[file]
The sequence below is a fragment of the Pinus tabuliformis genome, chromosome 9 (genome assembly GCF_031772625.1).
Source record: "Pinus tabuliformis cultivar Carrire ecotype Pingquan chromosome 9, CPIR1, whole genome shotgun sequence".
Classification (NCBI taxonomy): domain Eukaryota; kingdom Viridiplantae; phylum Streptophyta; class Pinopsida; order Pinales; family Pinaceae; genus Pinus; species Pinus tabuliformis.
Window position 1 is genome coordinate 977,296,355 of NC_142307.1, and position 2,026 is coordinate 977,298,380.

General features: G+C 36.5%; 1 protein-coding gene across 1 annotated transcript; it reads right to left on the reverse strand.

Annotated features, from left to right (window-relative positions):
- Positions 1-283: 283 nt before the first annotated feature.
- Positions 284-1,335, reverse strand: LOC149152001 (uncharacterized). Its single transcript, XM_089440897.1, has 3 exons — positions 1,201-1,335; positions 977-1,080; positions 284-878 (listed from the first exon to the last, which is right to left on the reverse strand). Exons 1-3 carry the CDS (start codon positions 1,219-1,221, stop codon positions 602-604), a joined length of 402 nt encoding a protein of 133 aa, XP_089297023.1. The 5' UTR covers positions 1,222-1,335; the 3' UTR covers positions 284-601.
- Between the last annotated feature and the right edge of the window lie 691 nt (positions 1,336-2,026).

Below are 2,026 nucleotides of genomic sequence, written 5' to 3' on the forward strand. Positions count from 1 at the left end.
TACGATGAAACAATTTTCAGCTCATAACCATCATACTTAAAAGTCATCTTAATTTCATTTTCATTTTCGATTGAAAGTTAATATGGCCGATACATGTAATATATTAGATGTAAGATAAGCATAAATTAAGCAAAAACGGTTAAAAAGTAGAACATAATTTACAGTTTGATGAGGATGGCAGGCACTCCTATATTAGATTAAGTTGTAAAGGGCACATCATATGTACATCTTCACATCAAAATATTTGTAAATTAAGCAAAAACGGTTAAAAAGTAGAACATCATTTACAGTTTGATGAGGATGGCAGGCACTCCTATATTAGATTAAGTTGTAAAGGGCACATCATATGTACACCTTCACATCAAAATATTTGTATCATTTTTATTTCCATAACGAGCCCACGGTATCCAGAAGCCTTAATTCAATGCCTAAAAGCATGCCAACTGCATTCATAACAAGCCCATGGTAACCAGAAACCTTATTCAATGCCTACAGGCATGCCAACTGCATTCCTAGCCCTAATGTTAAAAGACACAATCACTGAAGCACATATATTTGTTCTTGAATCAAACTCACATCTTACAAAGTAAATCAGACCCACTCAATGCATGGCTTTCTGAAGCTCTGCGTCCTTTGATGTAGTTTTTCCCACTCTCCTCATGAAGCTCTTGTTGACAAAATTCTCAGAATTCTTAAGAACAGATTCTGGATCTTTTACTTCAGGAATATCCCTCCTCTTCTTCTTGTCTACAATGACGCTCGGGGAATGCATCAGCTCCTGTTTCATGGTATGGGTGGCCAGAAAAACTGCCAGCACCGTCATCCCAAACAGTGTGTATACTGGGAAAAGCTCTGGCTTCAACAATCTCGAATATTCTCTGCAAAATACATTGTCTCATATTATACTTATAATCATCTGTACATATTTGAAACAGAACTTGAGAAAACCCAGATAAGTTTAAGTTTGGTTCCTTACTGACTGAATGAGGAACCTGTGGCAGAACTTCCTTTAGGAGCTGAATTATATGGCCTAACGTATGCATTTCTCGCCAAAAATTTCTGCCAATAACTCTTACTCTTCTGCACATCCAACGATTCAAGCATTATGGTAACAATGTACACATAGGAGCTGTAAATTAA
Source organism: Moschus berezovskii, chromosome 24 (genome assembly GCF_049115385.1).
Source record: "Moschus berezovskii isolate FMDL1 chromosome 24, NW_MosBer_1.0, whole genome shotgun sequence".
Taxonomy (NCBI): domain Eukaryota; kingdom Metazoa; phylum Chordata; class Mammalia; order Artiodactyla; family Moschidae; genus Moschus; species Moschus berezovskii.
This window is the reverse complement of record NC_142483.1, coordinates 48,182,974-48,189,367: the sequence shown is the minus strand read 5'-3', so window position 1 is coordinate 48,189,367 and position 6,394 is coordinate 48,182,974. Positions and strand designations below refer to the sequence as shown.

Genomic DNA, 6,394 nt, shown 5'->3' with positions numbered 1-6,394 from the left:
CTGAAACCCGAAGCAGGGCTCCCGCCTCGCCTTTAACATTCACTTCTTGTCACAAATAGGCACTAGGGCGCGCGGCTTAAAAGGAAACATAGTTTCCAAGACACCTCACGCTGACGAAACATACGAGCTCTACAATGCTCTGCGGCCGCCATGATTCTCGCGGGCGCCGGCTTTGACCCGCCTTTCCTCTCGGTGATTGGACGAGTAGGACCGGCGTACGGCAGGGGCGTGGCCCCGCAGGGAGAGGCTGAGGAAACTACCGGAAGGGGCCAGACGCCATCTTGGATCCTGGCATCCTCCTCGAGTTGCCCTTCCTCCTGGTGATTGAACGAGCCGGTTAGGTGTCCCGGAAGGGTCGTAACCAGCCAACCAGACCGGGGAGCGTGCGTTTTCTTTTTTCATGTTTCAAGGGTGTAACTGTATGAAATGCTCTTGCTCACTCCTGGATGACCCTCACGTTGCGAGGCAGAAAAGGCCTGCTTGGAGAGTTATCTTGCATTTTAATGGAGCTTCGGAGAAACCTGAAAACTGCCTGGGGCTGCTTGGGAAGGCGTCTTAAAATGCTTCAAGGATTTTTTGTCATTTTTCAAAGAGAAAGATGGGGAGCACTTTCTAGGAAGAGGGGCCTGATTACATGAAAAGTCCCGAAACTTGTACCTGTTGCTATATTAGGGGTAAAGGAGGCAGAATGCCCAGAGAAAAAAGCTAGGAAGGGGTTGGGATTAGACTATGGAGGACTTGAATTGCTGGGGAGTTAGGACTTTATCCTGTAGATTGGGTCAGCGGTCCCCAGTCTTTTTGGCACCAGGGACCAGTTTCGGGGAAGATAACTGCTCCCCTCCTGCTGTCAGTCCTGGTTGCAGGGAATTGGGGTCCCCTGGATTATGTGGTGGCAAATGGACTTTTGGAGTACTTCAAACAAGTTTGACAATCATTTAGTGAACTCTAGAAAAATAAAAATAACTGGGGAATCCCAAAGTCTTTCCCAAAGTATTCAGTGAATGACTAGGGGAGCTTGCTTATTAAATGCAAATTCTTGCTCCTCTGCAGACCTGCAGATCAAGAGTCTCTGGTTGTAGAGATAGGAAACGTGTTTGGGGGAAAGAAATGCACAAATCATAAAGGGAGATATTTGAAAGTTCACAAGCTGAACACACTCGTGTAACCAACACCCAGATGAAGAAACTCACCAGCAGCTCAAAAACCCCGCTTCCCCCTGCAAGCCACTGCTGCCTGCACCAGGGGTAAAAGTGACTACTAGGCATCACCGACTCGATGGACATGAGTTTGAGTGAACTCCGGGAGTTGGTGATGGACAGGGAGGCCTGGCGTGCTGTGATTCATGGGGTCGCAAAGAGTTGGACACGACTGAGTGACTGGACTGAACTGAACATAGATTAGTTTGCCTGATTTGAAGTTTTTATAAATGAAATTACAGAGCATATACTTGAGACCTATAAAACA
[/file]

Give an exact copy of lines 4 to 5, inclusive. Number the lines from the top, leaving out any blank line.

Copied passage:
Window position 1 is genome coordinate 977,296,355 of NC_142307.1, and position 2,026 is coordinate 977,298,380.

General features: G+C 36.5%; 1 protein-coding gene across 1 annotated transcript; it reads right to left on the reverse strand.